1. This is the make-or-bake phase for all the beautiful ingredients and focused energy you put into the mixing and shaping. A perfect proofing process doesn't always come off; this part is about instinct, which develops over time. For this final stage, the minimum time at the bottom of your fridge should be 12 hours, but I prefer 18 hours. Proofing the loaf in the fridge slows down the fermentation process - it's called "retarding" in the baking world - increasing flavour and adding colour to the crust.

2. After it's spent the required time in the fridge, you'll need to create a window of time for your loaf to talk to you. This means taking it out of the fridge four hours before you bake, so that it has three hours to come to room temperature and show you its true colours before baking. Place the loaf in a mildly warm part of the house for three hours. It's during this next period that you need to be attuned to the calling cards of your dough telling you that it's ready.

Look for:

The Proofing: The dome-like shape, the billowiness of the loaf. The loaf should be perky in appearance, but not too perky.

The Tension: Is the loaf holding its shape, or is it kind of collapsing and oozing all over? You want shape.

The Feel: It should be gassy and aerated, but spring back at a light touch.

When a loaf is overproofed, the dough will look gassy and bulging, almost on the verge of collapse. If you bake it like this, it can result in a deflated pancake instead of a nice loaf. If you don't, however, it's not a complete failure, since you can make focaccia with it instead.

At the other end of the spectrum, if it's underproofed the resulting loaf will be like a tight balloon and be too tight and tough in texture. In this case, give it a bit longer at room temperature.


1. Once you've had the loaf out of the fridge for two hours, start heating the oven and Dutch oven. This is the most crucial step. When I say heat, I mean grab the temperature dial and turn it all the way up to 250C, or as high as your oven goes, even if that's higher. Don't turn on the fan.

2. Place your Dutch oven in the oven with the lid on and set a timer. It should take 40 minutes for everything to get roaring hot.

3. By now, the dough should be at hour three of proofing at room temperature. Still, that doesn't mean you just throw the loaf in the oven; look for all the signs mentioned opposite to see if the loaf is ready and, if needed, wait a bit longer, checking it at 15-minute intervals.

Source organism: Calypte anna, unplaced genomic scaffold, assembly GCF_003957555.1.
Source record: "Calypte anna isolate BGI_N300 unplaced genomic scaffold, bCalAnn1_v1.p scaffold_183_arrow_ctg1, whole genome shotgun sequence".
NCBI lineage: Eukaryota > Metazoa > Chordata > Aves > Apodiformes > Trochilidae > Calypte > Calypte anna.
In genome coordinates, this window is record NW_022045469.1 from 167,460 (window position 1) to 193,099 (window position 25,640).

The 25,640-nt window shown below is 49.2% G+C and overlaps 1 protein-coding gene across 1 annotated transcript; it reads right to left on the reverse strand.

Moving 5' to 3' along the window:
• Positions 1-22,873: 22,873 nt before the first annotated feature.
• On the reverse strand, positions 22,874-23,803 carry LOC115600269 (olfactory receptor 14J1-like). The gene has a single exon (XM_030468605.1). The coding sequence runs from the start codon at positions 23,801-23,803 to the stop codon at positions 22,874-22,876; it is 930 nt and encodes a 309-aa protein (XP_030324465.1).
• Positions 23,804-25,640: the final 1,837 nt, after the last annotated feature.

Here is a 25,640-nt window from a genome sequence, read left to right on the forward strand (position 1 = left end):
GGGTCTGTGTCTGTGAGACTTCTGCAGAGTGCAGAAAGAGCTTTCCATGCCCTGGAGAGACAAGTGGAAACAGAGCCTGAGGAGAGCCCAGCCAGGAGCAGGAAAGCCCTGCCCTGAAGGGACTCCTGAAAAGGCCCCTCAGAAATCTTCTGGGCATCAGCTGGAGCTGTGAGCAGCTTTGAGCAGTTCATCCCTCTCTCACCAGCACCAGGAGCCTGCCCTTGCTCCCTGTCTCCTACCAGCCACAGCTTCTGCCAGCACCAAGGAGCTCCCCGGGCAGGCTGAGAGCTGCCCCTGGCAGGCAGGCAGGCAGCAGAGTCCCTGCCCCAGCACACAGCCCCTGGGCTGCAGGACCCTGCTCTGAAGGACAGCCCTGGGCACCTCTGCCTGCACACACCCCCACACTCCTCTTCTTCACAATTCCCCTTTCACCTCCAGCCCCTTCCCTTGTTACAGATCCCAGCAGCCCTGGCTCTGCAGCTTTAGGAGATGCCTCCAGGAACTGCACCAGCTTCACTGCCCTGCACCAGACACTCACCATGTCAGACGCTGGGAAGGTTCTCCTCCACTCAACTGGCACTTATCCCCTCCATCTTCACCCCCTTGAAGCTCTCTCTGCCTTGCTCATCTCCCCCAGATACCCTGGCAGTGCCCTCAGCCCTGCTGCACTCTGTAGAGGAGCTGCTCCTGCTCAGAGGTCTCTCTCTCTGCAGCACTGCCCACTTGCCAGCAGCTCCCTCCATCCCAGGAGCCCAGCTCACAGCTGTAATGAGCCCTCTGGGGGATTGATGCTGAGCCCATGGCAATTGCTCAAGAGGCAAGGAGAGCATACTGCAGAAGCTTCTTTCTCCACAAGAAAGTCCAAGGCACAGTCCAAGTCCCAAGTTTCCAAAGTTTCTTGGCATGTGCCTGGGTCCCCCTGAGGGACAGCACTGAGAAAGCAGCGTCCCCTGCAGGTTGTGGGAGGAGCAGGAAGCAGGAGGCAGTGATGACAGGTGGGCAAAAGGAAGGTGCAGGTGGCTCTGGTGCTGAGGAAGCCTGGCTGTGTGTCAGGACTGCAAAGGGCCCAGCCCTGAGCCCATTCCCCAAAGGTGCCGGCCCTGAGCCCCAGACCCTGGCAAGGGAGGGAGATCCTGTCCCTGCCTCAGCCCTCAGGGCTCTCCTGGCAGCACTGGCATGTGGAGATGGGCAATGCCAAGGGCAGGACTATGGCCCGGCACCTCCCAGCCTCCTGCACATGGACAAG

4. Once it's ready, you'll need to move quickly, so preparation is key: have a sheet of baking paper as wide as your Dutch oven (or even 2.5cm/an inch wider) ready. This will be your landing pad after you take your loaf out of its basket. Have your chosen scoring tool within easy reach.

5. When the oven is roaring hot and the loaf looks ready to go, gently tip the loaf out from the basket onto the baking paper, so that the seam of the loaf is lying flat on the baking paper and the dome-shaped side is facing up.

6. Score the loaf using your blade. Less is more with scoring, and the loaf will again dictate to you what happens. (If the loaf is sitting up and not so relaxed, you may even want to think about resting it up to another hour longer.) If you feel confident in the loaf's condition, then go ahead and score. If the loaf is well-and-truly ripe and is feeling like a jellyfish, take it easy on the scoring - perhaps give it only a single delicate score down the middle or a light cross in the centre of the loaf. If it's less relaxed and still looks quite tight even after you've rested it for longer, then score it a little more deeply to give it room to expand during baking.

7. Once the loaf is scored, place a wooden board or heatproof trivet on the bench, slip on your oven mitts, and pull the Dutch oven out, being sure to close the oven door quickly. Place the pot on the board, then remove the lid. Gripping the edges of the baking paper, pick up the loaf and lower it gently yet quickly into the Dutch oven. Replace the lid and place the pot into your hot oven once more.

8. Bake for 30-40 minutes with the lid on, then remove the Dutch oven from the oven (again using mitts) and remove the lid. Place the pot, uncovered, back into the oven for a minimum of 30 minutes. This will give the loaf colour and flavour. Here is where you call the shots on what you desire in terms of crust and colour. I prefer a dark crust, so I bake it for 40 minutes with the lid on, then 40 minutes with the lid off. When you achieve the colour you desire, remove the pot from the oven, lift the loaf out and pick it up with oven mitts. To check it's done, tap the base with your knuckle. It should sound like a door being knocked.

9. Place your baked loaf on a wire cooling rack. Resist as long as possible before slicing it (at least 30 minutes): slicing into a hot loaf will reduce the shelf life of the bread and contribute to it becoming dry.

Makes a 1.2kg loaf.


Panzanella. Picture by Parker Blain
Panzanella. Picture by Parker Blain

Panzanella could almost be called a baker's salad - it takes your hard work baking a beautiful rustic loaf and showcases it, even when the bread might be past its prime. This recipe is made extra summery with the addition of ripe nectarines. To showcase the jumble of colours and textures in this salad, it's best to use a big serving plate, rather than a deep bowl.